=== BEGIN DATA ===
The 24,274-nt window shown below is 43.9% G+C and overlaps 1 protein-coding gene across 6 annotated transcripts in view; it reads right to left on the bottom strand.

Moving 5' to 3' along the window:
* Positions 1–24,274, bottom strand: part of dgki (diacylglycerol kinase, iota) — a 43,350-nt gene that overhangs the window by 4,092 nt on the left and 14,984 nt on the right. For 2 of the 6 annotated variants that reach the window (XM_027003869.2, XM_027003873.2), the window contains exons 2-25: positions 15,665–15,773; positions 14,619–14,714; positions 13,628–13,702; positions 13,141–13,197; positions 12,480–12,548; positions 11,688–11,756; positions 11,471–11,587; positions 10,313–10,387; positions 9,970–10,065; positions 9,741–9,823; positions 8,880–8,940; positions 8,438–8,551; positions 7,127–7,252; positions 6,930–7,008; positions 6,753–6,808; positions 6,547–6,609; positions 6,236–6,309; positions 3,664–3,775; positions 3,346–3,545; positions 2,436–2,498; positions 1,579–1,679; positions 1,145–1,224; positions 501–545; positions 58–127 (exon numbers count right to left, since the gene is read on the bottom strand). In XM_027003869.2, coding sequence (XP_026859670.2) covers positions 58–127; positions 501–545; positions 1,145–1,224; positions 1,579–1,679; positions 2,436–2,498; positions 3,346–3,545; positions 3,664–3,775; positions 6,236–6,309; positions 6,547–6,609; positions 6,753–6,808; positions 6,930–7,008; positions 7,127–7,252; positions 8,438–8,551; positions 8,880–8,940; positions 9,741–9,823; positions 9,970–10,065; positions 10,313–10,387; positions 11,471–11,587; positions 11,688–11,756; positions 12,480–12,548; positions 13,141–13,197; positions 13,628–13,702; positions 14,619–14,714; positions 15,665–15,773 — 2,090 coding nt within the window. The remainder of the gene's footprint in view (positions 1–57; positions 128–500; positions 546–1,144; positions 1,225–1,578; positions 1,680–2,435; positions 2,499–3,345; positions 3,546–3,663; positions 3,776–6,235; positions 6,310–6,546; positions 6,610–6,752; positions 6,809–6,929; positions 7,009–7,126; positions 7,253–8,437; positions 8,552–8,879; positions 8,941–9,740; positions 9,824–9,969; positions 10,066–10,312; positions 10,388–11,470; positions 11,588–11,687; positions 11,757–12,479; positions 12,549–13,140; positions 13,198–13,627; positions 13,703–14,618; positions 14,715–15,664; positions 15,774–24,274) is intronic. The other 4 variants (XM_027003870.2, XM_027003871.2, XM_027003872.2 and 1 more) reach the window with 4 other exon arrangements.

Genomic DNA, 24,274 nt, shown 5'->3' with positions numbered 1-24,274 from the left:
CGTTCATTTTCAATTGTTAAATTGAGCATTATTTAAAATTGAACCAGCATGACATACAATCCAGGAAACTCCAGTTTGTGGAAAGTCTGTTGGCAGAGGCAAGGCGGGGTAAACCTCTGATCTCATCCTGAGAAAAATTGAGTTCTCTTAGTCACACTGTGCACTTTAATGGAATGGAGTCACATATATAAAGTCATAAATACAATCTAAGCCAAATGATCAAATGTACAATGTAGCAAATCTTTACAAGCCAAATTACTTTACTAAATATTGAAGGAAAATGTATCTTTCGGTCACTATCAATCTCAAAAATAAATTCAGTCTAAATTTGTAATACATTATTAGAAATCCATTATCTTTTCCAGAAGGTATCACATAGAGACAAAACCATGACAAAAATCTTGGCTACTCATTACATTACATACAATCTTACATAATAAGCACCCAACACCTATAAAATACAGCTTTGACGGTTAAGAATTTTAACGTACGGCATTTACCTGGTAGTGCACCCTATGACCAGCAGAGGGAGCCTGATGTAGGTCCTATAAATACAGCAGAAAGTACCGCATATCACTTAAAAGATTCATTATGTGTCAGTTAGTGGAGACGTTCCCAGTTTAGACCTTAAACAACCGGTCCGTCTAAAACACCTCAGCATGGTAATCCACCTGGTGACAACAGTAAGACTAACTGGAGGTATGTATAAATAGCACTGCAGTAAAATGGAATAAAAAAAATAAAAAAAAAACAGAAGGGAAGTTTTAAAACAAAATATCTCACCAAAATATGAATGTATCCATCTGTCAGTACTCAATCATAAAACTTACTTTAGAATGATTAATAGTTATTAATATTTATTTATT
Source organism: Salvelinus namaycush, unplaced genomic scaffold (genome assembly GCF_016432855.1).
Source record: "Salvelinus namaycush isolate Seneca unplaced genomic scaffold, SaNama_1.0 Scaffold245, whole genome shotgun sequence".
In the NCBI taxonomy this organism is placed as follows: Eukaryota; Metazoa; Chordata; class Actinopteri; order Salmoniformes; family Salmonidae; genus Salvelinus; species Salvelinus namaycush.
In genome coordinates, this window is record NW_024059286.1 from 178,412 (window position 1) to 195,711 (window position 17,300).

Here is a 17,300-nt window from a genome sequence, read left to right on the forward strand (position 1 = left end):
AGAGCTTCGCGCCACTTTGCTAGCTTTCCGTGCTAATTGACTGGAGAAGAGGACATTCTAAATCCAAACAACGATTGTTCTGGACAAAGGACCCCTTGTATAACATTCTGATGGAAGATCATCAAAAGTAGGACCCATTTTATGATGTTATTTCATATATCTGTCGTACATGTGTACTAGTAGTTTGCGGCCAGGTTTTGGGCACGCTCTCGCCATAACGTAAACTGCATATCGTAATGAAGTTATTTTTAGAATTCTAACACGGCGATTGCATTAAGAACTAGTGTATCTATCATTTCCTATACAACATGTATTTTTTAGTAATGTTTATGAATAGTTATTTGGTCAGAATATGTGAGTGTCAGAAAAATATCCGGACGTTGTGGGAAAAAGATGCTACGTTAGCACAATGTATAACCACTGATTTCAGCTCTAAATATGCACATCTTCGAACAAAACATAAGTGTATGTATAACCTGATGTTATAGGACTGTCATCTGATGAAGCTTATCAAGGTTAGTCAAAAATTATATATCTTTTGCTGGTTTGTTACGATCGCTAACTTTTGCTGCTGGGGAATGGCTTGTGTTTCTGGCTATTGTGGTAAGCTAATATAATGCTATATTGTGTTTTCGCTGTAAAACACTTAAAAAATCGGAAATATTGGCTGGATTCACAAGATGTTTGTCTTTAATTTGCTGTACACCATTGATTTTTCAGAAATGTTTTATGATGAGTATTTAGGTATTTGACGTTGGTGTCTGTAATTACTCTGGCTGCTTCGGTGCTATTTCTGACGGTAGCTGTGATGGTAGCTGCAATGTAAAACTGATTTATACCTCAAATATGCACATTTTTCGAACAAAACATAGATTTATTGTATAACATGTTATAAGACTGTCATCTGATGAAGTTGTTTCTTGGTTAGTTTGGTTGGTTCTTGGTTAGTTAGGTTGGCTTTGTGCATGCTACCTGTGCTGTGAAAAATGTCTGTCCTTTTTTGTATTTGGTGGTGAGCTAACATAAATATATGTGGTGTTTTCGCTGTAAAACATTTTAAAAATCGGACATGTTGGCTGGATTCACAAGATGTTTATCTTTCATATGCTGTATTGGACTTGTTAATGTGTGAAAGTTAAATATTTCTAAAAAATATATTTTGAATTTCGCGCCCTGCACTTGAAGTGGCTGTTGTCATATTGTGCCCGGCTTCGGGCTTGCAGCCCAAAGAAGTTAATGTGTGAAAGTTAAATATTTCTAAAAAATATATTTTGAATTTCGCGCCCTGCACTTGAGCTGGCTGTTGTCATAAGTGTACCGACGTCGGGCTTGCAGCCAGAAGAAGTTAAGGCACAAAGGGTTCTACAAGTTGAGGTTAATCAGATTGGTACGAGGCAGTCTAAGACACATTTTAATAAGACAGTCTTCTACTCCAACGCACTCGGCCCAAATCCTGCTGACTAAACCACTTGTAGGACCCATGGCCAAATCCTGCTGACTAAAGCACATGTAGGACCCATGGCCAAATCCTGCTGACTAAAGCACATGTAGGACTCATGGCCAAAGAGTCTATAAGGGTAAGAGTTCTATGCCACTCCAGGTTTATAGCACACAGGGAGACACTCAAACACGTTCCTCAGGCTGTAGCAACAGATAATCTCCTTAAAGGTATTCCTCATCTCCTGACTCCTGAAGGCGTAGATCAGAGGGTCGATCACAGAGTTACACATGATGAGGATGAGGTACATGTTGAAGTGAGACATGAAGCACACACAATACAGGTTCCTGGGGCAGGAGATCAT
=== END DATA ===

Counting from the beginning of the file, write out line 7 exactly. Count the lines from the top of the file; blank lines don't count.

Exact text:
Source record: "Salvelinus namaycush isolate Seneca unplaced genomic scaffold, SaNama_1.0 Scaffold245, whole genome shotgun sequence".